How to Make a Homemade Bait Tank

How to Make a Homemade Bait TankLive bait is preferred by many anglers for its realistic swimming action in the water. The lively and natural movement in the water is the key to catching big fish as far as many anglers are concerned. However, bait fish are not always readily available and may be quite pricey depending on the time of year or location. For those who prefer live bait, such as minnows, a bait tank at home is the way to go. And if you are interested in saving a little money with an easy to do project, a homemade bait tank can be easily assembled in a short amount of time.


Difficulty: Moderately Easy

How to:

Things You’ll Need:
  • 48 gallon or larger plastic cooler
  • Distilled water or water from bait fish source
  • Clean cloth
  • Aerator
  • Extension cord and power source
  • Bait fish such as minnows
Step 1
Wipe down the interior of a 48 gallon or larger plastic cooler. Select a cooler that will allow enough room for the number of bait fish you want to keep. Wipe the interior of the cooler with distilled water and a clean cloth.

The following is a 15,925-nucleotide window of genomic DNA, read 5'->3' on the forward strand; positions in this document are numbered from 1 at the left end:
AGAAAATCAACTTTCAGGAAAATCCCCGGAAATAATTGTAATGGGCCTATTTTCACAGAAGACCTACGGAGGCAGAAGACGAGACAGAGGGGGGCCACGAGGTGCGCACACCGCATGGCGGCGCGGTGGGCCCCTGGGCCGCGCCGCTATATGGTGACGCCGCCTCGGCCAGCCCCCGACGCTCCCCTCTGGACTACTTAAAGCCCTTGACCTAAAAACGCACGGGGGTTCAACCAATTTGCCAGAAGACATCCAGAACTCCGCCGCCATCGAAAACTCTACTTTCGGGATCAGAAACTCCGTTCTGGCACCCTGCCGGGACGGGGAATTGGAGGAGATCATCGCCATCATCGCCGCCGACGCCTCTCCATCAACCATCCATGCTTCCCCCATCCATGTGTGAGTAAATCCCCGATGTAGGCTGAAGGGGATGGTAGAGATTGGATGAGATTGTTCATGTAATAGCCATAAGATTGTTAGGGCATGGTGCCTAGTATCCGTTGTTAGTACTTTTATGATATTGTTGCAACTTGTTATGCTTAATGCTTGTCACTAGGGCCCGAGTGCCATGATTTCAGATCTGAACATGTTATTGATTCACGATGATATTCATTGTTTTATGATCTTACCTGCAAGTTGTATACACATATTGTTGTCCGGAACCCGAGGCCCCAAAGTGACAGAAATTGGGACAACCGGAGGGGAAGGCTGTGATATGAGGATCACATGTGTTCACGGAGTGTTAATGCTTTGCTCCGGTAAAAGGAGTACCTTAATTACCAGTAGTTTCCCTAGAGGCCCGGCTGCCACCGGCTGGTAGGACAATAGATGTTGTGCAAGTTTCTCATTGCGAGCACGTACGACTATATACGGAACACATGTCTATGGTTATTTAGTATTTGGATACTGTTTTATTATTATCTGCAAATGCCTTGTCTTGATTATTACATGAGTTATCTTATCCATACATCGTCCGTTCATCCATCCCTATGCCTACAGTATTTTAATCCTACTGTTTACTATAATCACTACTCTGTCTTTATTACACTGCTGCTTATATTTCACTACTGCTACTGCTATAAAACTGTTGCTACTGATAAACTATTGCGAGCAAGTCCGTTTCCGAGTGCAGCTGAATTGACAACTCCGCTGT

Step 2
Place the cooler in a location that will not be in direct sunlight and will be convenient and out of reach of children and animals. Fill the cooler with water. Use distilled water or water from the source where the bait fish were obtained and fill the cooler to within 2 or 3 inches of the top.
Step 3
Connect any inlet or outlet hoses to the aerator and plug the aerator into a power source. Block the end of the inlet hose to test for suction. Place the aerator on the side of the cooler and position the inlet and outlet hoses so that there is a good source of oxygen and bubbles entering the water.
Step 4
Allow the aerator to run for several hours to ensure the set up is working properly. Add the bait fish to the cooler and monitor closely for the first few hours.
Step 5
Check on the bait fish periodically and feed as necessary to ensure they remain healthy and active for use as bait.

Tips & Warnings

Adjust the level of the water, if necessary, so that the aerator works properly.
Monitor the bait fish in the cooler to make sure there is enough room and the bait is able to move and freely swim around. This will help reduce injury and the possibility of disease.

Article Written By Keith Dooley

Keith Dooley has a degree in outdoor education and sports management. He has worked as an assistant athletic director, head coach and assistant coach in various sports including football, softball and golf. Dooley has worked for various websites in the past, contributing instructional articles on a wide variety of topics.

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